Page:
UN Secretary-General Antonio Guterres has set up a High-Level Panel on Digital Cooperation with people at the "frontiers of technology" and public policy to deal with the "dark side" of digital innovation like cyberwarfare and proliferation of hate speech.
He has appointed Indian diplomat Amandeep Gill as the executive director of the panel's secretariat.
The 20-member panel is co-chaired by Jack Ma, the co-founder of the Chinese technology and e-commerce giant Ali Baba, and Melinda Gates, the wife of Microsoft co-founder Bill Gates and co-chair of the Bill and Melinda Gates Foundation.
"The Panel will map trends in digital technologies, identify gaps and opportunities, and outline proposals for strengthening international cooperation," Guterres said on 12 July.
While "new tech developments from artificial intelligence to blockchain and robotics are emerging every day," he said "the world is only beginning to address the dark side of innovation — such as cybersecurity threats, the risks of cyberwarfare, the magnification of hate speech, and violations of privacy."
"We need to seize the potential of technology while safeguarding against risks and unintended consequences," he said.
He said he expected the panel, which is to hold its first meeting in September, to give him a report in nine months.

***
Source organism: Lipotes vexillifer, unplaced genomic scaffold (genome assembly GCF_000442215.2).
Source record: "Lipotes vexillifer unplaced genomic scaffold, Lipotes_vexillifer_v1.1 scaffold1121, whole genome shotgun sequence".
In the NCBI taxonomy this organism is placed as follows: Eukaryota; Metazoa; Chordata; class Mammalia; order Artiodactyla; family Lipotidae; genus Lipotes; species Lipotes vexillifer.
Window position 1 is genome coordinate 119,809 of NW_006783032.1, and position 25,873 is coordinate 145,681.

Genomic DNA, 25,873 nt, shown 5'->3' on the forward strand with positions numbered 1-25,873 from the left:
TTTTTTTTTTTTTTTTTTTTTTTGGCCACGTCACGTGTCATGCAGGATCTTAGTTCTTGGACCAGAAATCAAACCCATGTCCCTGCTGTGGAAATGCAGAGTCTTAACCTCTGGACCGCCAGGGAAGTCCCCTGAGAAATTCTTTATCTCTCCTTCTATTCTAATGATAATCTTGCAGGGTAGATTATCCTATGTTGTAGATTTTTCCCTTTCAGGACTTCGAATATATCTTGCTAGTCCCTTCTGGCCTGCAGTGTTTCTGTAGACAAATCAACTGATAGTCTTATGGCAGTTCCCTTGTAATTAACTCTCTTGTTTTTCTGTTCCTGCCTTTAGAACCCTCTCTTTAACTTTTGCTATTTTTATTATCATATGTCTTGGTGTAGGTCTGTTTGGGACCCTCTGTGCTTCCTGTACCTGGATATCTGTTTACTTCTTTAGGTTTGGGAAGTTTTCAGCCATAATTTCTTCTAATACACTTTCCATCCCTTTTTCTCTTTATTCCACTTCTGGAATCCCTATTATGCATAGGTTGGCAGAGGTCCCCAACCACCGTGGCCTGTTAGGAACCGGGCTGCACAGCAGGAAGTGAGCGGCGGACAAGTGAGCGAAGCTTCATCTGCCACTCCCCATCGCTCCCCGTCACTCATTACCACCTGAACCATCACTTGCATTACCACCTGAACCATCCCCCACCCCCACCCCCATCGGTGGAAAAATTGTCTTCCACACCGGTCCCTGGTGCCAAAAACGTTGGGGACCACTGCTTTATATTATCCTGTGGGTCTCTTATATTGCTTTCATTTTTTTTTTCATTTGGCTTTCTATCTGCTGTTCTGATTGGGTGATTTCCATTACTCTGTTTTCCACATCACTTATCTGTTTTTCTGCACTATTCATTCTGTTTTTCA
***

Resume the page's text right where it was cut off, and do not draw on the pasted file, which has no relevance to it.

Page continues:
"It will contribute to the broader public debate on the importance of cooperative and interdisciplinary approaches to the full range of digital challenges," he added.
Gill was India's permanent representative to the Disarmament Conference in Geneva.
A member of the 1992 batch of the Indian Foreign Service, he has a B Tech degree from Punjab University.
A senior UN official who briefed the media about the scope of the panel's work said that the panel would look for ways to promote use of digital technologies across regions and maximise their "transformative potential" while safeguarding against risks.
It would emphasise dialogue between sectors and between nations to develop cooperation in developing and deploying new technologies while eschewing a "beggar-thy-neighbour approach," the official said.
It would also address the inequalities among countries as well as segments of societies within nations, especially through adapting technological innovations, the official added.
The panel will not replicate the work of any existing institutions, the official said.